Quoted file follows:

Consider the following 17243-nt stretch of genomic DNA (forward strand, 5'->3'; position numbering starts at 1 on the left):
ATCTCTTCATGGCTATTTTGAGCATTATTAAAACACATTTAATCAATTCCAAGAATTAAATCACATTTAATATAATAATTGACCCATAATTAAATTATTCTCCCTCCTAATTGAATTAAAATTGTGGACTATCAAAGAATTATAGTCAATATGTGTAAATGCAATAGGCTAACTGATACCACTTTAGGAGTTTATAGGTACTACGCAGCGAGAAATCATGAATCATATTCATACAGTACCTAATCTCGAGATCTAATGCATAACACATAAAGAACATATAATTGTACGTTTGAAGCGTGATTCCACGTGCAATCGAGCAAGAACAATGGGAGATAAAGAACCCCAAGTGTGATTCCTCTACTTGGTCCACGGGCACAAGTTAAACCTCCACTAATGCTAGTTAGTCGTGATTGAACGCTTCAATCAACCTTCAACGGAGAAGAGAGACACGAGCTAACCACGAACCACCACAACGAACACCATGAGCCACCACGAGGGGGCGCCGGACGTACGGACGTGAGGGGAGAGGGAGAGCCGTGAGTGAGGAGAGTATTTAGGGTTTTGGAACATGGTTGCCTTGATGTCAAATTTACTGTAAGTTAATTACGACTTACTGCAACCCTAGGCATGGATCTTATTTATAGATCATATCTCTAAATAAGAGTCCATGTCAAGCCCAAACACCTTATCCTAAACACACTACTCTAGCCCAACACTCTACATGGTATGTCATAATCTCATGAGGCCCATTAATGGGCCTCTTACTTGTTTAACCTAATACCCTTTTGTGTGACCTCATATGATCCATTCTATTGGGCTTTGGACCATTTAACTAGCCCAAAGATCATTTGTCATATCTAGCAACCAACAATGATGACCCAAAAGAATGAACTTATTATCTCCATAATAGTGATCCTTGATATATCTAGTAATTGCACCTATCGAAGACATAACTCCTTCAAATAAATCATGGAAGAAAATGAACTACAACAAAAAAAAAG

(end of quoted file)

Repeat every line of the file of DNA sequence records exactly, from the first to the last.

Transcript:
Consider the following 17243-nt stretch of genomic DNA (forward strand, 5'->3'; position numbering starts at 1 on the left):
ATCTCTTCATGGCTATTTTGAGCATTATTAAAACACATTTAATCAATTCCAAGAATTAAATCACATTTAATATAATAATTGACCCATAATTAAATTATTCTCCCTCCTAATTGAATTAAAATTGTGGACTATCAAAGAATTATAGTCAATATGTGTAAATGCAATAGGCTAACTGATACCACTTTAGGAGTTTATAGGTACTACGCAGCGAGAAATCATGAATCATATTCATACAGTACCTAATCTCGAGATCTAATGCATAACACATAAAGAACATATAATTGTACGTTTGAAGCGTGATTCCACGTGCAATCGAGCAAGAACAATGGGAGATAAAGAACCCCAAGTGTGATTCCTCTACTTGGTCCACGGGCACAAGTTAAACCTCCACTAATGCTAGTTAGTCGTGATTGAACGCTTCAATCAACCTTCAACGGAGAAGAGAGACACGAGCTAACCACGAACCACCACAACGAACACCATGAGCCACCACGAGGGGGCGCCGGACGTACGGACGTGAGGGGAGAGGGAGAGCCGTGAGTGAGGAGAGTATTTAGGGTTTTGGAACATGGTTGCCTTGATGTCAAATTTACTGTAAGTTAATTACGACTTACTGCAACCCTAGGCATGGATCTTATTTATAGATCATATCTCTAAATAAGAGTCCATGTCAAGCCCAAACACCTTATCCTAAACACACTACTCTAGCCCAACACTCTACATGGTATGTCATAATCTCATGAGGCCCATTAATGGGCCTCTTACTTGTTTAACCTAATACCCTTTTGTGTGACCTCATATGATCCATTCTATTGGGCTTTGGACCATTTAACTAGCCCAAAGATCATTTGTCATATCTAGCAACCAACAATGATGACCCAAAAGAATGAACTTATTATCTCCATAATAGTGATCCTTGATATATCTAGTAATTGCACCTATCGAAGACATAACTCCTTCAAATAAATCATGGAAGAAAATGAACTACAACAAAAAAAAAG